Guernsey Press

Government faces huge challenges in expanding childcare places, MPs say

The expansion of childcare for working parents in England could put the quality of provision at risk, the Public Accounts Committee said.


The Government faces “huge challenges” in expanding the number of childcare places for families by September 2025, MPs have said.

The expansion of funded childcare for working parents in England could put the quality of provision for children “at risk”, the Commons Public Accounts Committee (PAC) has said.

Last month, the Department for Education (DfE) estimated that about 85,000 new childcare places and 40,000 extra staff will be needed by September 2025 for the full rollout of its flagship childcare offer.

The PAC has said that the creation of childcare places is a “significant challenge” for the sector, which faces “years of underfunding, ongoing cost pressures and a recruitment and retention crisis”.

There are “significant risks” over whether the DfE’s efforts will be enough to recruit all the staff needed to meet the expected demand for places, it added.

This will be extended to working parents of all children older than nine months from September this year, before the full rollout of 30 hours a week to all eligible families a year later.

Last month, the DfE said a pilot will start this summer which will explore how unused school space could be repurposed to support childcare settings to offer more places, in a bid to increase capacity.

In correspondence with the DfE, Dame Meg Hillier, chairwoman of the PAC, said the expansion “risks adversely impacting” places for disadvantaged children or those with special educational needs and disabilities (Send).

It said: “There is also a risk that these new entitlements displace other children if providers choose to offer places to children that are easier or less costly to support. Places for children with Send are already in short supply with families experiencing considerable challenges accessing existing provision.”

In March last year, Chancellor Jeremy Hunt announced that eligible families of children as young as nine months in England would be able to claim 30 hours of free childcare a week by September 2025.

The Government also said it would increase minimum staff-to-child ratios in England from one to four to one to five for two-year-olds, but the change is optional.

The correspondence from PAC said the “large-scale, rapid expansion”, with changes to early years staff-to-child ratios and staff qualification levels, could put quality of provision at risk.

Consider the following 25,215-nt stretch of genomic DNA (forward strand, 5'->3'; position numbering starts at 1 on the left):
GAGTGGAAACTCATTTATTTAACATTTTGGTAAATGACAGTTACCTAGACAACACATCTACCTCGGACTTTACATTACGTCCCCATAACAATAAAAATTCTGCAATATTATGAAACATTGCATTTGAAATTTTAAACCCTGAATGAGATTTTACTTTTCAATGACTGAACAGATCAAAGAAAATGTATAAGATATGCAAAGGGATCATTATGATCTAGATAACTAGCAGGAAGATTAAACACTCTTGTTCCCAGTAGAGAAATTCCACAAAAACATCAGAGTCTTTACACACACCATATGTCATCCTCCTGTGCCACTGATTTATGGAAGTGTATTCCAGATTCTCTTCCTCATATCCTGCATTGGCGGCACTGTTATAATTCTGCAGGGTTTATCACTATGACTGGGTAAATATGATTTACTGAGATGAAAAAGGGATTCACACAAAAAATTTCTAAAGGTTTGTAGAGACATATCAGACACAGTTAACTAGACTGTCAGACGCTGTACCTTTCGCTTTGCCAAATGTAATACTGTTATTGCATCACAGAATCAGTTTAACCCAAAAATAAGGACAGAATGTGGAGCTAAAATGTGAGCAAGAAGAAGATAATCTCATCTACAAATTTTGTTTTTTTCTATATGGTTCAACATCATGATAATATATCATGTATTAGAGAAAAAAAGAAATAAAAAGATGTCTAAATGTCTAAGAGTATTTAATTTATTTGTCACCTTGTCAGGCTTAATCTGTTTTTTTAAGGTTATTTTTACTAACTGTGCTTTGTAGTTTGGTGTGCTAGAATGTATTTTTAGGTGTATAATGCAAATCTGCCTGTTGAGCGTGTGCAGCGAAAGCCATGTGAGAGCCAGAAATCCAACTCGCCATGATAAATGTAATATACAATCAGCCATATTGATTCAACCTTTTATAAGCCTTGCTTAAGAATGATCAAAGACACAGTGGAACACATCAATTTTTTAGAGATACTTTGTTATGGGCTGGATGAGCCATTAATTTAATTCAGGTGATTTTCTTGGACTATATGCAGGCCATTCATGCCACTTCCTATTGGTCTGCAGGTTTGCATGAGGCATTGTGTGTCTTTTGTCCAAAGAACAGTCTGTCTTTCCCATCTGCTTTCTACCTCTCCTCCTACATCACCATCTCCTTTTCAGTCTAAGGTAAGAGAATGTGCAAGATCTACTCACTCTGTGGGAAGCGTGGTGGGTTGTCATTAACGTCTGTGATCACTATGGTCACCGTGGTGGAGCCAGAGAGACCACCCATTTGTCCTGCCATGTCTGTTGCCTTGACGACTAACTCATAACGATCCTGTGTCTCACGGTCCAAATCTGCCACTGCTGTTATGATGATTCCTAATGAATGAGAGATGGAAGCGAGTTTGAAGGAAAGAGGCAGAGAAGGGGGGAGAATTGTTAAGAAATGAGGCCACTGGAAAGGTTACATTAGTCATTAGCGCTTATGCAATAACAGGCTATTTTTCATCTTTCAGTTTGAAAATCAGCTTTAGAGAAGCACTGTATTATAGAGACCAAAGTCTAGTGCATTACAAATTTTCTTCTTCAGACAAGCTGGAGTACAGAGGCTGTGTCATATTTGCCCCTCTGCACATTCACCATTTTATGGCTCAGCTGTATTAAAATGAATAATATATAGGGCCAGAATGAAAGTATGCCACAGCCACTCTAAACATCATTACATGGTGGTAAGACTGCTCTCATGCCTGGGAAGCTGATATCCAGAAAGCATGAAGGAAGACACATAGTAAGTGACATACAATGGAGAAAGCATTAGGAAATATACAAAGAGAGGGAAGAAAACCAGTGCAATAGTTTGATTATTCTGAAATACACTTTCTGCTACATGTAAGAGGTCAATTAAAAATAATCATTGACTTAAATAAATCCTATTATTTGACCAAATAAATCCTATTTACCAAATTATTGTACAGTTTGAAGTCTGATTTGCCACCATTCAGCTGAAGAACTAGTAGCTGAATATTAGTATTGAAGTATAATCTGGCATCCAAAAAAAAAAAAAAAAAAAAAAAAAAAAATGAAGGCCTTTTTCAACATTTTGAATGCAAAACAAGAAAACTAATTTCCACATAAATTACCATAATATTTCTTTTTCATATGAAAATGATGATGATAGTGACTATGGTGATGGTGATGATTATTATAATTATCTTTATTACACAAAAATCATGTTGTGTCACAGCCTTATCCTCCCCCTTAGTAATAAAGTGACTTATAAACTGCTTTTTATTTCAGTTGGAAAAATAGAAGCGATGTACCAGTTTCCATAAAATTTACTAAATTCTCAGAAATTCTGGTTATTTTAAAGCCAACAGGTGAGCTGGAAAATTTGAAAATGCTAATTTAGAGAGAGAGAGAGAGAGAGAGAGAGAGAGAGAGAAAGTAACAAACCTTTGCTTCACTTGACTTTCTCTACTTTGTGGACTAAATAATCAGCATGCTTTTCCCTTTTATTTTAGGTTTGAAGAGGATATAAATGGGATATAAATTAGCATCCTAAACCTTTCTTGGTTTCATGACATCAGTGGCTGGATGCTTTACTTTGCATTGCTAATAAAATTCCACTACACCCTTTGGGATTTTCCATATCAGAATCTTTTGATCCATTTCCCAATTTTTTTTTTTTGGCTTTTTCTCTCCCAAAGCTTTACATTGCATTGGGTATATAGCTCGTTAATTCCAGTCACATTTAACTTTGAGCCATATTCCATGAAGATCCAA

The group of MPs has called on the DfE to be “prepared to act if there is evidence that quality is falling”.

In February, the Government launched a £6.5 million-backed recruitment campaign to encourage people to work in the early years sector.

The DfE also announced a trial to give new recruits and returners to the early years workforce a £1,000 cash payment shortly after they take up the post.

But the PAC said: “The Department estimates that the early years workforce needs to grow by around 40,000 between now and September 2025, a 12% increase against July 2023.

“This would be challenging enough but is even more so given providers already face existing staff shortages, difficulties with recruitment and poor retention.”

The PAC said the DfE’s “piecemeal approach” is unlikely to address long-standing concerns around the status and low pay of the early years sector.

It has called on the DfE to publish a long-term workforce strategy and delivery plan to address recruitment challenges and the causes of “poor retention”.

The PAC added that the DfE should develop a series of interim milestones to provide assurance that the expansion is on track, and set out its contingency plans if a growth in places and staffing are below what is required.

Last month, a report by Whitehall’s spending watchdog said the Government’s timetable for the childcare expansion was set with “significant uncertainties” around feasibility, costs and benefits, as the DfE did not consult the early years sector ahead of the announcement in the spring Budget in 2023.

The National Audit Office (NAO) said the DfE was originally planning to roll out the 30-hour entitlement a year early in some local authorities to test feasibility, but it cancelled its plans because of “affordability constraints”.

Sorry, we are not accepting comments on this article.